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Article

Lucília Verdelho da Costa and Sandro Callerio

(b Lisbon, Aug 26, 1839; d Genoa, Nov 30, 1915).

Portuguese painter, architect and restorer, active in Italy. He came from a middle-class family with trading interests in Italy. In 1854 Andrade went to Genoa, and friendships there with such artists as Tammar Luxoro (1824–99) led him to study painting with Alexandre Calame and later to study architecture at the Accademia Ligustica di Belle Arti. He travelled widely, and in Italy he came into contact with Antonio Fontanesi and Carlo Pittura (1835/6–91), with whom he became one of the most active painters of the Scuola di Rivara. According to Telamaro Signorini, Andrade was among the painters who frequented the Caffè Michelangiolo in Florence. The influence of the macchiaioli painters is also evident from 1863 in his paintings, especially in Return from the Woods at Dusk (1869; Genoa, Mus. Accad. Ligustica B.A.)

Lucília Verdelho da Costa

Andrade’s work represents a transition from the Romantic school of Calame to the Naturalism of the Barbizon school. His landscapes show careful observation of nature. The locations in northern Italy seem to have been chosen for their melancholy and serenity, as in the landscapes of Fontanesi. Andrade’s pastoral scenes at dawn or dusk are seen through morning mists or against sunsets, or they depict uninhabited countryside. Most of these works, for example ...

Article

(b Pieve Santo Stefano, nr Arezzo, May 13, 1836; d Florence, Sept 12, 1922).

Italian dealer, restorer, collector and painter . From 1854 he trained as a painter at the Accademia di Belle Arti in Florence, executing such works as France Succouring Italy during the War of 1859 (1859–60; Impruneta, Villa Triboli). During the 1870s he began acquiring important works of art and became known as a notable dealer in Italian Old Master paintings, sculpture and objets d’art. He often obtained works of impeccable provenance, such as Arnolfo di Cambio’s marble figures for the ancient façade of Florence Cathedral, which included the Nativity, Pope Boniface VIII (both c. 1296–1300; Florence, Mus. Opera Duomo) and Death of the Virgin (c. 1296–1300; destr., fragments in Berlin, Bodemus.; plaster copy, executed by Bardini before the sale to Berlin, in Florence, Mus. Opera Duomo). An extensive range of significant works dating from approximately the 12th century to the 16th passed through his possession, entering major museums and private collections, including numerous Italian bronze statuettes, many of which were acquired by ...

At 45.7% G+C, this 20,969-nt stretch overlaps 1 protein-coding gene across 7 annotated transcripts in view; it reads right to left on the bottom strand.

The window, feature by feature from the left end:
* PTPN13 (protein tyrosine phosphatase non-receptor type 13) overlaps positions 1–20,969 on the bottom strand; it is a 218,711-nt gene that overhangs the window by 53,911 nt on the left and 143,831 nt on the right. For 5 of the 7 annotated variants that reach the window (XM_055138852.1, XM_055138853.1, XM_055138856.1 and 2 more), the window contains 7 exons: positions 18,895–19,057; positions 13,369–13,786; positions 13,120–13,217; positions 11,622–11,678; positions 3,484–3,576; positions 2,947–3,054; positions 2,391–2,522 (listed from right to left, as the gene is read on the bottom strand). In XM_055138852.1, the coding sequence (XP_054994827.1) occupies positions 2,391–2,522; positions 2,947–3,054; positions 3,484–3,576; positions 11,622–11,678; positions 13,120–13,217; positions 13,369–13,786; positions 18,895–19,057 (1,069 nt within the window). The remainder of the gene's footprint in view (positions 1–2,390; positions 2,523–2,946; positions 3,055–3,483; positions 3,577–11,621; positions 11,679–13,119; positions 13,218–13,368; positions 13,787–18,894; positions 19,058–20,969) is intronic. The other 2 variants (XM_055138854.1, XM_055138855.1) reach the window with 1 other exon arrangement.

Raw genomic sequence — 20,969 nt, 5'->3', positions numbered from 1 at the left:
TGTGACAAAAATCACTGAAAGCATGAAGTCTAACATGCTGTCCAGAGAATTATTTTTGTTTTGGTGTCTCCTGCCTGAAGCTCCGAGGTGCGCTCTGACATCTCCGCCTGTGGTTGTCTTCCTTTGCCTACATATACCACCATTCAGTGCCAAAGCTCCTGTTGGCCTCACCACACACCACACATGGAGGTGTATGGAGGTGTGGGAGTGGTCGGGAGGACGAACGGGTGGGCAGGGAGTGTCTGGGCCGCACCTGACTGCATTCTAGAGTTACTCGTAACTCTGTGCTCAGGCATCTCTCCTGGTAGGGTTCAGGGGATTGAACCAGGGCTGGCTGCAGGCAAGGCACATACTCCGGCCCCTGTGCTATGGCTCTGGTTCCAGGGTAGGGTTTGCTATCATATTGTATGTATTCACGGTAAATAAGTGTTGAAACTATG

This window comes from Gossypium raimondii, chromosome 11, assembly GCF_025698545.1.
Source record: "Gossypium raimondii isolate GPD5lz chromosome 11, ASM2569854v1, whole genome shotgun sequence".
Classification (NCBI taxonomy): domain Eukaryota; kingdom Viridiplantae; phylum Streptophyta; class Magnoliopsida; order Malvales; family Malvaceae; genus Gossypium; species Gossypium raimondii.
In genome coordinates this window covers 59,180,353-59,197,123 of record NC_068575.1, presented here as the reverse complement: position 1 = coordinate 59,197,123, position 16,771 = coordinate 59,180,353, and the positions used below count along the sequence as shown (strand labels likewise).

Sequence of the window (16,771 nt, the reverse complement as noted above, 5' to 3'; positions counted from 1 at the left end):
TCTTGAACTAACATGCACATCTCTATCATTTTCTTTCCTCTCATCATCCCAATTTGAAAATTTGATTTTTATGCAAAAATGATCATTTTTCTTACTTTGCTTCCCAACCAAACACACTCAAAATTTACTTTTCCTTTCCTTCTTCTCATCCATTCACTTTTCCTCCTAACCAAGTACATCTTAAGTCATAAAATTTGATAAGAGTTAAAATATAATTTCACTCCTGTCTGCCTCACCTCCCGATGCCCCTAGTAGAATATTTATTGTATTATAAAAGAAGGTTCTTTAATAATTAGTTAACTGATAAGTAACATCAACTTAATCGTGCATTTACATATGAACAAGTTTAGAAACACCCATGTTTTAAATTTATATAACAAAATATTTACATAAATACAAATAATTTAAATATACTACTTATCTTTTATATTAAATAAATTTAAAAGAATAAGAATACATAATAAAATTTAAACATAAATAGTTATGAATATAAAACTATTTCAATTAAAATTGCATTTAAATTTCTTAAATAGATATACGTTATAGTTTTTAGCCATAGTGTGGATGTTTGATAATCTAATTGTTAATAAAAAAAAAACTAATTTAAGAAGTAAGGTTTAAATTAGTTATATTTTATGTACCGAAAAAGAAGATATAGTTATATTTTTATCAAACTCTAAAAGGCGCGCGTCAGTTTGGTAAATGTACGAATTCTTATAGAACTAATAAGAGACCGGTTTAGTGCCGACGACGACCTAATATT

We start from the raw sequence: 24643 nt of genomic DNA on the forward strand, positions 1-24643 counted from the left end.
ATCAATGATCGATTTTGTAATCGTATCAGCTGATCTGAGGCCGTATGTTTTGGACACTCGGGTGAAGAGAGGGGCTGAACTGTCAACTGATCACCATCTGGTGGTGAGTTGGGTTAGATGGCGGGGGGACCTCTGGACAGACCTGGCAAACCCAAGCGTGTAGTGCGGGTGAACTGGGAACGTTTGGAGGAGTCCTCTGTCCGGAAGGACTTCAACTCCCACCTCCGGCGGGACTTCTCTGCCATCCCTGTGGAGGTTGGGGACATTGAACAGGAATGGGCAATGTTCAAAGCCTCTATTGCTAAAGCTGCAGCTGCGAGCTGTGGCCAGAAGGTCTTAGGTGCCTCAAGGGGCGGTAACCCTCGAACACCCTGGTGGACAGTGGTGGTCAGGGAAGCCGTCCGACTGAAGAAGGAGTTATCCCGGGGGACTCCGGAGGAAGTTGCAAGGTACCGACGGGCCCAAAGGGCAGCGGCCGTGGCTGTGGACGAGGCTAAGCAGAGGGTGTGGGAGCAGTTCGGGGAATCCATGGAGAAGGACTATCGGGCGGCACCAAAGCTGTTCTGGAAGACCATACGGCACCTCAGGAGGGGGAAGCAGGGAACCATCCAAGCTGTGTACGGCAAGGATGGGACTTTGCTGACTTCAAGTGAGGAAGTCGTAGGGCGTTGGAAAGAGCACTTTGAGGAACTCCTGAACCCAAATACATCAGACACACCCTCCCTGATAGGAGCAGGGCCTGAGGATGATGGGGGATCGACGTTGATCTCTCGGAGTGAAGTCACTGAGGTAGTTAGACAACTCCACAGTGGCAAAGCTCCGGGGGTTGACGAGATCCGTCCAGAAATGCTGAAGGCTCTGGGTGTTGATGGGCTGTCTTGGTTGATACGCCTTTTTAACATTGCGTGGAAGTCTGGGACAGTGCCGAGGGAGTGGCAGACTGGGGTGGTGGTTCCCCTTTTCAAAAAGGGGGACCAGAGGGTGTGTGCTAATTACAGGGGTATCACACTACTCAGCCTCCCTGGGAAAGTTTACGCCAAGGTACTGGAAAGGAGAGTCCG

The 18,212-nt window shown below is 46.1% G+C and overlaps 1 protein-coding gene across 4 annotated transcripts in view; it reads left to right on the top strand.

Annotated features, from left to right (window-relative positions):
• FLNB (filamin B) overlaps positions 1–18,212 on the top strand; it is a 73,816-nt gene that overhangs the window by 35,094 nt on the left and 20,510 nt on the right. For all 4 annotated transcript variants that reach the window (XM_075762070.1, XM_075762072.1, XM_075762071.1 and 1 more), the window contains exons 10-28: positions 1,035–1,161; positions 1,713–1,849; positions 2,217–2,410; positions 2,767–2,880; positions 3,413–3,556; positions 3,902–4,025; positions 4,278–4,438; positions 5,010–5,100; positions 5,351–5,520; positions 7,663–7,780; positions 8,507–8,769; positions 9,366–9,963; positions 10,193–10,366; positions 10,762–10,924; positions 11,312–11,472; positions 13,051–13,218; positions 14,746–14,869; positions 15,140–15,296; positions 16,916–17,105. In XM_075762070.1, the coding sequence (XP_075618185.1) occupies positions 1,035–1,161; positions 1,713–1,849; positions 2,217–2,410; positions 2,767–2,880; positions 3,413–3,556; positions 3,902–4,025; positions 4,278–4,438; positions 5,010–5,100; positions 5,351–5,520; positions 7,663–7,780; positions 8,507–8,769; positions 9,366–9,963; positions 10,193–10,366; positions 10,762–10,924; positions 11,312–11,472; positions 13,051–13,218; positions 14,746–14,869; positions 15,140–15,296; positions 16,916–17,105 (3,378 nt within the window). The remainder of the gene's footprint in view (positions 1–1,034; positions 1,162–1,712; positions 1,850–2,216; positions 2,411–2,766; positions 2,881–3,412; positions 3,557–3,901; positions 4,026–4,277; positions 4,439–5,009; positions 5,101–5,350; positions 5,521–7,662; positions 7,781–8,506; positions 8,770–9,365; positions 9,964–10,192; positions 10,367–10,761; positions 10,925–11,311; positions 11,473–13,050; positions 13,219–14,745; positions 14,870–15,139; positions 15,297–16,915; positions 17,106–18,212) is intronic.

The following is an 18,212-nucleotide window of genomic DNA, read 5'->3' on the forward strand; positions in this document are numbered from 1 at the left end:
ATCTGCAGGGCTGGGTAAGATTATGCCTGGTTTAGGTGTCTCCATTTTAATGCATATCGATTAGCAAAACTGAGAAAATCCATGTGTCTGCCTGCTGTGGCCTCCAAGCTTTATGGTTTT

Article

(b Sarrebourg [now Saarburg, Germany], Oct 14, 1834; d Paris, Feb 28, 1915).

French architect, restorer, teacher and writer. His architectural training began in 1854 in the studio of Henri Labrouste and then, when it was disbanded in 1856, in that of Viollet-le-Duc, which had been opened largely at Baudot’s request. His academic training was limited to a brief period (1856–7) at the Ecole des Beaux-Arts in Paris. From 1856 until the death of Viollet-le-Duc in 1879 Baudot’s life was that of a disciple, first as a student and later as a collaborator on restoration work (especially at Notre-Dame in Paris and the cathedral of Clermont-Ferrand). This patronage, while provoking strong antagonism from certain quarters, made it easy for him to enter professional life. Between 1869 and 1872 Baudot, possibly supported by Viollet-le-Duc who sat on the panel of judges, won first prize in three competitions for new churches: at Rambouillet (built in 1869), Levallois (1870; unexecuted) and Grenoble (...

Article

Amedeo Bellini

(b Milan, Nov 13, 1854; d Rome, Aug 8, 1933).

Italian architect, teacher, restorer and writer. He attended both the Politecnico in Milan and the Accademia di Brera, studying as a pupil of Camillo Boito. He graduated in 1875 and the following year enrolled at the Ecole des Beaux-Arts, Paris, where he attended Jean-Louis Pascal’s atelier, and came into contact with Charles Garnier, Gabriel-Jean-Antoine Davioud and Théodore Ballu. He also cultivated the interest in engraving that he had acquired under the painter Luigi Conconi and exhibited at the Salon of 1877. In 1880 Beltrami won the competition organized by the municipality of Milan for a monument (unexecuted) to the anti-Austrian uprising of 1848 and was appointed to the chair in architecture at the Accademia di Brera. The following year he also shared first prize with Carlo Ferrario (1833–1907) in a competition organized by the Accademia di Brera for a new façade for the cathedral. Between 1880 and 1886...

Article

Frank Arneil Walker

(b Cologne, Oct 18, 1845; d Zagreb, April 17, 1926).